In the new research, social scientists from Princeton University; the University of California, Berkeley; and the National Bureau of Economic Research in Cambridge, Massachusetts, looked at migration between provinces in Indonesia. The country, the world's largest archipelago, has a population of more than 250 million, about 40% of whom depend on agriculture and most of whom live near the coasts. Those factors put Indonesia at extreme risk from the changes in global weather patterns and rising sea levels wrought by climate change. Furthermore, it is on a plate boundary, which exposes it to major earthquakes and volcanic eruptions. (Indonesia has more active volcanoes than anywhere else on Earth.) Fortunately for the team, however, better data are available for Indonesia than for most developing countries. The Indonesia Family Life Survey, conducted by the RAND Corporation based in Santa Monica, California, follows more than 7000 families from 13 of the most populous of Indonesia's provinces, contacting them every few years to see how their lives have changed.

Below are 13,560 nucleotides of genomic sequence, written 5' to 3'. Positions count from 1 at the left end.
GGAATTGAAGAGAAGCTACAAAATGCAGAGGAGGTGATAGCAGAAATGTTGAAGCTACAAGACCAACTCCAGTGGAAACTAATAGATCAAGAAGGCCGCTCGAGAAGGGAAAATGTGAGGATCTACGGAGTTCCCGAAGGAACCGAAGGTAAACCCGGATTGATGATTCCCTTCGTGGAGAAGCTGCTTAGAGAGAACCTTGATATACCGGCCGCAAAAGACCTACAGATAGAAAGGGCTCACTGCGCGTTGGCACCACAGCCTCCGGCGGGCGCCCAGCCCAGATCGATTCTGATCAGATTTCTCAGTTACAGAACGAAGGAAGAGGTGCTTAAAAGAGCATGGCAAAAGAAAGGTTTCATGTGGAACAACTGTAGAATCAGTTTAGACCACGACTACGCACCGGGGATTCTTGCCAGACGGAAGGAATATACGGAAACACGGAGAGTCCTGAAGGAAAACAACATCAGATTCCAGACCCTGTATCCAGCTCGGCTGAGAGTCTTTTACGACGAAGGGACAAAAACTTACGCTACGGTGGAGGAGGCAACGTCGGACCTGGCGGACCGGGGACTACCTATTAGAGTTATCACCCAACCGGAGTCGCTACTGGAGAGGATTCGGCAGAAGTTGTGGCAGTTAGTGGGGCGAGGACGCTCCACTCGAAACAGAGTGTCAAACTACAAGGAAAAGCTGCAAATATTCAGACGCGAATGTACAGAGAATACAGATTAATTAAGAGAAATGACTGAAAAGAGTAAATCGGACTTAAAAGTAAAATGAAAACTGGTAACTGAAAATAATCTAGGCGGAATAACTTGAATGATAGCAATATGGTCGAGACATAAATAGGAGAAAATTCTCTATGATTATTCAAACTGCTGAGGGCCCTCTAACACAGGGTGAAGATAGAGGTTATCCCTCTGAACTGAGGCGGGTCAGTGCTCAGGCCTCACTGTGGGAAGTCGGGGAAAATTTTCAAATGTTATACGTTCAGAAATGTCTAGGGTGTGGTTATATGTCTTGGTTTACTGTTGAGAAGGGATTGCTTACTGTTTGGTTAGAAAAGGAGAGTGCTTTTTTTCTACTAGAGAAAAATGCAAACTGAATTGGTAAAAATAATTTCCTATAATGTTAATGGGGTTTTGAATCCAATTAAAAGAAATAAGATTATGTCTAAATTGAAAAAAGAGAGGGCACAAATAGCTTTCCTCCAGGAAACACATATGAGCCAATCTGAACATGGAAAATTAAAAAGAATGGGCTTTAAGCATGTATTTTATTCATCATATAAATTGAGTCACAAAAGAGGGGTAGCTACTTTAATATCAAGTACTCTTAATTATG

The researchers looked for a relationship between the number of permanent relocations of entire households between Indonesian provinces and the average annual temperature and the average annual rainfall in each province. Lead author Pratikshya Bohra-Mishra of Princeton explains that considering temperature and rainfall separately helped the researchers disentangle the effects of the two, as in one area the temperature might change without any difference in rainfall, whereas in another rainfall alone might change and in a third both could change simultaneously. Determining how many people moved out of areas where each of those patterns occurred allowed the team to work out the relative importance of each.